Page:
It is an unfortunate fact of life that running a business will not always go smoothly, and occasionally disputes will arise between business owners and business investors. A unit trust is a popular structure for conducting a business, but it has traditionally presented business owners and investors with some difficulty when seeking to resolve their disputes.
It is now the case that Victorian law will allow disputes involving a unit trust to be resolved using some of the mechanisms and remedies available under the Corporations Act 2001. The availability of these mechanisms and remedies is unique to Victoria, and access to them is not available in other States.
The Victorian Supreme Court has held that oppression remedies available under section 232 and 233 of the Corporations Act 2001 can be applied to provide relief to the beneficiaries of a trust in circumstances where the trustee is a company.
Prior to 2009, it was established law that oppression remedies were only available to shareholders in a company. However, in Vigliaroni, Davies J of the Victorian Supreme Court criticised the failure of previous authorities to take into account the effect of section 53 of the Corporations Act. In broad terms, Her Honour interpreted the definition of a company’s affairs in section 53 to include the dealings of a company in its capacity as trustee. As a result, the reference to a company’s affairs in section 232 means the scope of oppression remedies will be available to remedy oppressive conduct of a company in its capacity as a corporate trustee. Her Honour also relied upon the comments of the High Court in Campbell v Back Office Investments that sections 232 and 233 were to be construed broadly and any limitation imposed on their scope by case law was to be approached with caution.
The reasoning in Vigliaroni was approved by Ferguson J in her decision in Wain v Drapac, and it should be noted that when this decision was appealed, the notice of appeal specifically raised Ferguson J’s reliance on Vigliaroni as a grounds for appeal. While the Vigliaroni decision was not expressly considered by the Court of Appeal in its assessment of the Drapac v Wain appeal, the Court of Appeal was nevertheless given the opportunity to overturn the reasoning in Vigliaroni, and it did not do so. It also upheld the judgment of Ferguson J at trial.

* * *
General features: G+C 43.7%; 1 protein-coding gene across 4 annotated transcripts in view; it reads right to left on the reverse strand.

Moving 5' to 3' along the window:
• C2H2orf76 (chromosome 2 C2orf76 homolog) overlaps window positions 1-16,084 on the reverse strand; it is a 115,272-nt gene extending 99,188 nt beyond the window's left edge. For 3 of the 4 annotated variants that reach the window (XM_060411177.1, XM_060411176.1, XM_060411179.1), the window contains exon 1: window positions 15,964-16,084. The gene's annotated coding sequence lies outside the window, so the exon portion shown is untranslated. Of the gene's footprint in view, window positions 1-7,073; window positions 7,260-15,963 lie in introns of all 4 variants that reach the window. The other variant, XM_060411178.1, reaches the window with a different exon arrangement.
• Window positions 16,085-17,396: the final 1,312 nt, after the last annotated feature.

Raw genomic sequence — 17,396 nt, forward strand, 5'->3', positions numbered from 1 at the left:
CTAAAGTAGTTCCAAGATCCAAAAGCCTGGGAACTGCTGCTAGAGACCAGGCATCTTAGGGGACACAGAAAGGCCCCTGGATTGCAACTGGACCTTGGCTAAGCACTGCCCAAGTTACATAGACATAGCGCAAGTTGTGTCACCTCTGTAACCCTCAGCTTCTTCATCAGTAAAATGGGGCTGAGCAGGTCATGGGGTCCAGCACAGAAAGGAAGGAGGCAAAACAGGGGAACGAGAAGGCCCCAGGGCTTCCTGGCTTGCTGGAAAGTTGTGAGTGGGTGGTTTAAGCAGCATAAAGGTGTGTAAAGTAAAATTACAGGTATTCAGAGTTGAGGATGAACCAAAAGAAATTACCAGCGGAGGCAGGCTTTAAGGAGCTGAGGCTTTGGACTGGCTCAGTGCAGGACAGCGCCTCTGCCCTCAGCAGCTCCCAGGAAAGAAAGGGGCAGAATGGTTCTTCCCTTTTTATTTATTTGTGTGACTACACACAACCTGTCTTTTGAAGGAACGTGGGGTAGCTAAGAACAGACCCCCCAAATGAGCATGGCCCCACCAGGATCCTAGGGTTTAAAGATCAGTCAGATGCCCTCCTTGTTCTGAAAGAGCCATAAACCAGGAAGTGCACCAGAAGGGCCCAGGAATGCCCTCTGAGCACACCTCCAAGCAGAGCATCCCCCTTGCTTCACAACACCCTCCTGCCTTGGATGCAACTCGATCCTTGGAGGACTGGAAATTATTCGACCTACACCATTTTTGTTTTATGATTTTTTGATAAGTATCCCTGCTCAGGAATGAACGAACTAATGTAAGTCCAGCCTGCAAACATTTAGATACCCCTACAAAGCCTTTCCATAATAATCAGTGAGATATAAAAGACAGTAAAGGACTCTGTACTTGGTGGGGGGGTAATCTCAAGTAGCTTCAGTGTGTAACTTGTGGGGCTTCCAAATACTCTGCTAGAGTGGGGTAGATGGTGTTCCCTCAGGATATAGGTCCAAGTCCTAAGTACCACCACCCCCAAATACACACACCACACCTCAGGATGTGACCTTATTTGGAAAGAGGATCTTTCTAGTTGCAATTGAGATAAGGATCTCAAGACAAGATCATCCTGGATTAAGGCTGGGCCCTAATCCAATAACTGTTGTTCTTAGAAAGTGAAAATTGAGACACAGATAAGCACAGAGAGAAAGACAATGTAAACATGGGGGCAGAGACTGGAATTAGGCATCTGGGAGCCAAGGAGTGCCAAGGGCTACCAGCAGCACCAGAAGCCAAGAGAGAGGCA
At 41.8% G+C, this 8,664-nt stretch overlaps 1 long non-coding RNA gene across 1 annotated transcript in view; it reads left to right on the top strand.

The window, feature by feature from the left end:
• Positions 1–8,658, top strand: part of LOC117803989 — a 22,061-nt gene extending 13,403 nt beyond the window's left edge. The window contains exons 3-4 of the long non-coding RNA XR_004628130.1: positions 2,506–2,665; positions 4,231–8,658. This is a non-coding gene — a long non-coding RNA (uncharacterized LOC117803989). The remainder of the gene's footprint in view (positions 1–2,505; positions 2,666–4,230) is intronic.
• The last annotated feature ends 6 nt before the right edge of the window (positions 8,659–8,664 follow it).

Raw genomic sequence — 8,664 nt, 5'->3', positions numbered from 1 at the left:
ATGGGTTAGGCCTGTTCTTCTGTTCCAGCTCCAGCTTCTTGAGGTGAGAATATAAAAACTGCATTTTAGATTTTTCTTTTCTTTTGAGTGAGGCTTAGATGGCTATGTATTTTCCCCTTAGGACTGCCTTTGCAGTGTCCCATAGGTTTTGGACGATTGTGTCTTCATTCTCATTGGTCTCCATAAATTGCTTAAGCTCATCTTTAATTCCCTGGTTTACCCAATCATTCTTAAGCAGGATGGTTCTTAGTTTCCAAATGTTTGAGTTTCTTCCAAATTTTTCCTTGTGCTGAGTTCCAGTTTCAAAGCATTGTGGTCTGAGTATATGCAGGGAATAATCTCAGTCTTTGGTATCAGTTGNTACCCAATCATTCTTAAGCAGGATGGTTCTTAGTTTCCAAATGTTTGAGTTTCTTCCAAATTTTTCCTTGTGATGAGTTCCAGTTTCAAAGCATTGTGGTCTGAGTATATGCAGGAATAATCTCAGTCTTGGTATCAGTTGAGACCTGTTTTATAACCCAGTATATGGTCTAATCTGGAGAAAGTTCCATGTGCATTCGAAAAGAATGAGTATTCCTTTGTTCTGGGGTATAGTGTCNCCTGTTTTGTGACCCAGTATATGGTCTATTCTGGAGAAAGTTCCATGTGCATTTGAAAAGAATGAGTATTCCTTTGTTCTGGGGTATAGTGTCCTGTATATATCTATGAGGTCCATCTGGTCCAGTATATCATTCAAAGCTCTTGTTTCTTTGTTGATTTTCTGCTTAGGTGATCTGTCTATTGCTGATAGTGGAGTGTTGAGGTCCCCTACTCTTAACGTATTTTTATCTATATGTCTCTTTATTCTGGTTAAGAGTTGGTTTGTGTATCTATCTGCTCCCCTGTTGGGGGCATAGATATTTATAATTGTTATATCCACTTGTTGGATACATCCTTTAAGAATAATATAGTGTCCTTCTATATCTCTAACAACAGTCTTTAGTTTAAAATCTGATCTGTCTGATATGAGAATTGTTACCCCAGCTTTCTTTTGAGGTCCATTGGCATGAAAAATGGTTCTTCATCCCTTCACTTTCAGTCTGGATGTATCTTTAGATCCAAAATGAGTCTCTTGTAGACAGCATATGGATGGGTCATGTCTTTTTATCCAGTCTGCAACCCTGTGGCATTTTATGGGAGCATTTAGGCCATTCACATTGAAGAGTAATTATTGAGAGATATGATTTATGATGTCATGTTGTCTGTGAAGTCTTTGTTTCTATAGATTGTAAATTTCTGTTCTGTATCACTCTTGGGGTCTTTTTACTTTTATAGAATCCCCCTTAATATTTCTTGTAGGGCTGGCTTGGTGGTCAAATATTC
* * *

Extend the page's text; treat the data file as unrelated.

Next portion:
While this reasoning remains authoritative in Victoria, it sits uncomfortably with conflicting authority in New South Wales, which maintains that the oppression remedies are only applicable to provide relief to shareholders. On 6 May 2015, the Victorian Law Reform Commission (VLRC) tabled a report on oppression remedies in trading trusts, which specifically noted the Commercial Bar Association of Victoria’s submission that the authority in Vigliaroni is correct. The report acknowledged the difficulty of conflicting authority in New South Wales and Victoria, and proposed amendments to the Trustee Act 1958 to clarify the remedies available to beneficiaries.
For more information, or for advice on company or trust disputes, please contact: